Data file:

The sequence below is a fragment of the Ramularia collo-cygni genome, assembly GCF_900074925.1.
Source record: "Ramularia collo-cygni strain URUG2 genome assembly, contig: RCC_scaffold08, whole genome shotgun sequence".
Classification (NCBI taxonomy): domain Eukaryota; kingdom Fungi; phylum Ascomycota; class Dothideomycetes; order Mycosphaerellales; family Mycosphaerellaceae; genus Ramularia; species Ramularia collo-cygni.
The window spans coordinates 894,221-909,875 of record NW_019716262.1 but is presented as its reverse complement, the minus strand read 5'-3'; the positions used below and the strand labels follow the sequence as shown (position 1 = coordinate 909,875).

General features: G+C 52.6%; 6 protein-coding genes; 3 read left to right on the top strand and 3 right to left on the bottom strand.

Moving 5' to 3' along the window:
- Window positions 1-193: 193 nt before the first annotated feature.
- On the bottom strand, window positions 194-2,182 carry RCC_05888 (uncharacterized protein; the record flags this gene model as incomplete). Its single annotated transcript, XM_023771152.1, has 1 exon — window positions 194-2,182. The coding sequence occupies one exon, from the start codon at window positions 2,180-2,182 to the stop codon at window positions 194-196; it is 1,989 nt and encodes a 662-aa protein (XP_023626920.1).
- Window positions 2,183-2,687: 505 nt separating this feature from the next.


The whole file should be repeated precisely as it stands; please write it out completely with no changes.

The sequence below is a fragment of the Ramularia collo-cygni genome, assembly GCF_900074925.1.
Source record: "Ramularia collo-cygni strain URUG2 genome assembly, contig: RCC_scaffold08, whole genome shotgun sequence".
Classification (NCBI taxonomy): domain Eukaryota; kingdom Fungi; phylum Ascomycota; class Dothideomycetes; order Mycosphaerellales; family Mycosphaerellaceae; genus Ramularia; species Ramularia collo-cygni.
The window spans coordinates 894,221-909,875 of record NW_019716262.1 but is presented as its reverse complement, the minus strand read 5'-3'; the positions used below and the strand labels follow the sequence as shown (position 1 = coordinate 909,875).

General features: G+C 52.6%; 6 protein-coding genes; 3 read left to right on the top strand and 3 right to left on the bottom strand.

Moving 5' to 3' along the window:
- Window positions 1-193: 193 nt before the first annotated feature.
- On the bottom strand, window positions 194-2,182 carry RCC_05888 (uncharacterized protein; the record flags this gene model as incomplete). Its single annotated transcript, XM_023771152.1, has 1 exon — window positions 194-2,182. The coding sequence occupies one exon, from the start codon at window positions 2,180-2,182 to the stop codon at window positions 194-196; it is 1,989 nt and encodes a 662-aa protein (XP_023626920.1).
- Window positions 2,183-2,687: 505 nt separating this feature from the next.